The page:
Last edited 19 Nov 2020

Low Carbon Transition Plan

UK emissions of the basket of six greenhouse gases covered by the Kyoto Protocol were 22.0 per cent lower in 2008 than they had been in 1990, down from 779.9 to 608.4 million tonnes carbon dioxide equivalent. The Climate Change Act 2008 established a legally binding target to reduce the UK’s greenhouse gas emissions by at least 80% below 1990 levels by 2050.

To drive progress and set the UK on a pathway towards this target, the Act introduced a system of carbon budgets which provide legally binding limits on the emissions that can be produced in successive five-year periods, beginning in 2008. The first three carbon budgets were set in law in May 2009.

  • 2008-2012, 23% reduction below 1990 levels.
  • 2013-2017, 29% reduction below 1990 levels.
  • 2018-2022, 35% reduction below 1990 levels.

The Low Carbon Transition Plan: National strategy for climate and energy, was published by the government in July 2009. It set out the strategy for meeting these three carbon budgets. It showed how reductions in the power sector and heavy industry; transport; homes and communities; workplaces and jobs; and farming, land and waste sectors could enable carbon budgets to 2022 to be met.

Low carbon transition plan.jpg

The Low Carbon Transition Plan was an overarching document and a number of more detailed documents were published alongside it:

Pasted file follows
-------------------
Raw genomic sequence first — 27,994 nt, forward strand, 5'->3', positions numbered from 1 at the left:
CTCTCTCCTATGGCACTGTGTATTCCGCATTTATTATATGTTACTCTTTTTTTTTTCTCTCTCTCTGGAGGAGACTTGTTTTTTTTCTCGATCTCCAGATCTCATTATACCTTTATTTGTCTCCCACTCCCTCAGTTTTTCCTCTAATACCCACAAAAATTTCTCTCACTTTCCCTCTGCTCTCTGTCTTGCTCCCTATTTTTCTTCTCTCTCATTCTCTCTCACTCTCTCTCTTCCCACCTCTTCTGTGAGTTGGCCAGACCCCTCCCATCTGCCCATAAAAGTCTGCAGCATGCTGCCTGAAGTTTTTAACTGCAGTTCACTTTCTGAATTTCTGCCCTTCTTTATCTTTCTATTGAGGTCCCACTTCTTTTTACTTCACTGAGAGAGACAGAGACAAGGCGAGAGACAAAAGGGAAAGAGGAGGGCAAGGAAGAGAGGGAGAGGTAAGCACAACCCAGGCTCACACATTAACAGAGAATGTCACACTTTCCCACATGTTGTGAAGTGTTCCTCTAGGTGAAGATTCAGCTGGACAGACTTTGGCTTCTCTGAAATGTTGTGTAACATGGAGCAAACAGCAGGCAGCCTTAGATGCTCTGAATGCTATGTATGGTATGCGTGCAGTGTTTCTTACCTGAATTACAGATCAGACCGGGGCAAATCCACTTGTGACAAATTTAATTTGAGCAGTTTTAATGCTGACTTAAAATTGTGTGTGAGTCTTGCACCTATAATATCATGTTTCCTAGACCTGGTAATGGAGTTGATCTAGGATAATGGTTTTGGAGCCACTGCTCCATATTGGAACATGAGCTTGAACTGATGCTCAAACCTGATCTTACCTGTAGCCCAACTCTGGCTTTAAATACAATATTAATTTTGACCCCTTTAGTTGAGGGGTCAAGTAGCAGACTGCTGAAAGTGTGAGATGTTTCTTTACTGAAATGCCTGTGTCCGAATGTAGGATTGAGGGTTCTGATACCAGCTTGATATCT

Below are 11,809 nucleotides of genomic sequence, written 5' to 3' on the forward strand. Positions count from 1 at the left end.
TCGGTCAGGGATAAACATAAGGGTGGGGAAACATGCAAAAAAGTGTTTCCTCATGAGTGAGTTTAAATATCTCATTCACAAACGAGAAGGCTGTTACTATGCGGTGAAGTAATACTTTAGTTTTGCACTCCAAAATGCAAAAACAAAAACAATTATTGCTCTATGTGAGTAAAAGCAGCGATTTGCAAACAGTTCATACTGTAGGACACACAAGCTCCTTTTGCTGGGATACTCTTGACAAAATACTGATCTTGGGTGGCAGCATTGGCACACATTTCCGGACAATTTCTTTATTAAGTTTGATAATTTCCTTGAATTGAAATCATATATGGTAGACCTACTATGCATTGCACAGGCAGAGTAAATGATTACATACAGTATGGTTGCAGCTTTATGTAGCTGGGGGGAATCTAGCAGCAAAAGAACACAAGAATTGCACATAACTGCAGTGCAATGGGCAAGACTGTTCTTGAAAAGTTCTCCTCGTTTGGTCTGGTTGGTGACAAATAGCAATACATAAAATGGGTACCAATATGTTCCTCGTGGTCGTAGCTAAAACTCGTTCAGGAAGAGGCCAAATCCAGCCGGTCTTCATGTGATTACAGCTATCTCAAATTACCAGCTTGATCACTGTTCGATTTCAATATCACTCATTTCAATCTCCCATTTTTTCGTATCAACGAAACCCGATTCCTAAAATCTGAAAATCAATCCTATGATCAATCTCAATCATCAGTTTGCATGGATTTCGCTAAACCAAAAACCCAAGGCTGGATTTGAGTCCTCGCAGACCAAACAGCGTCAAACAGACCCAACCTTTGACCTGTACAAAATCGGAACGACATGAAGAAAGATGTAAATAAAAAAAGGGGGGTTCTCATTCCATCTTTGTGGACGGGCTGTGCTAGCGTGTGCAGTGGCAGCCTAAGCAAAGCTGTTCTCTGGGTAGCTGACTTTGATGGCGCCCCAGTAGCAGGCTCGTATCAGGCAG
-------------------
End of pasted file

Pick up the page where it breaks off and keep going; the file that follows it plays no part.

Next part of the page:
A fourth carbon budget, covering the period 2023–27, was set in law on 30 June 2011.

  • 2023-2027, 50% reduction below 1990 levels.

The Carbon Plan: Delivering our low carbon future, published in December 2011, updated and superseded the Low Carbon Transition Plan and presented the Government’s strategy for meeting all four carbon budgets, with a particular focus on the fourth carbon budget.

On 15 December 2015, the Green Construction Board published, Low Carbon Routemap for the Built Environment, 2015 Routemap Progress | Technical Report. This updated the Low Carbon Routemap for the Built Environment prepared in 2013 aimed at delivering an 80% cut in UK built environment carbon emissions by 2050 compared to 1990 levels.

It found that annual emissions in the UK had actually increased since 2009, primarily due to an increase in gas consumption from heating. The report states “There has been a growing divergence occurring over just a few years (2009 through 2013). Given the steepness of the trajectory required to meet the ambition for built environment carbon reductions (and statutory targets for the UK as a whole), a significant transformation from the ongoing ‘status quo’ trajectory is needed.”

It also found a slight increase in ‘capital carbon’, suggesting “The data provides no evidence of a trend driven by efficiencies or process improvements in design, manufacturing or the supply chain."

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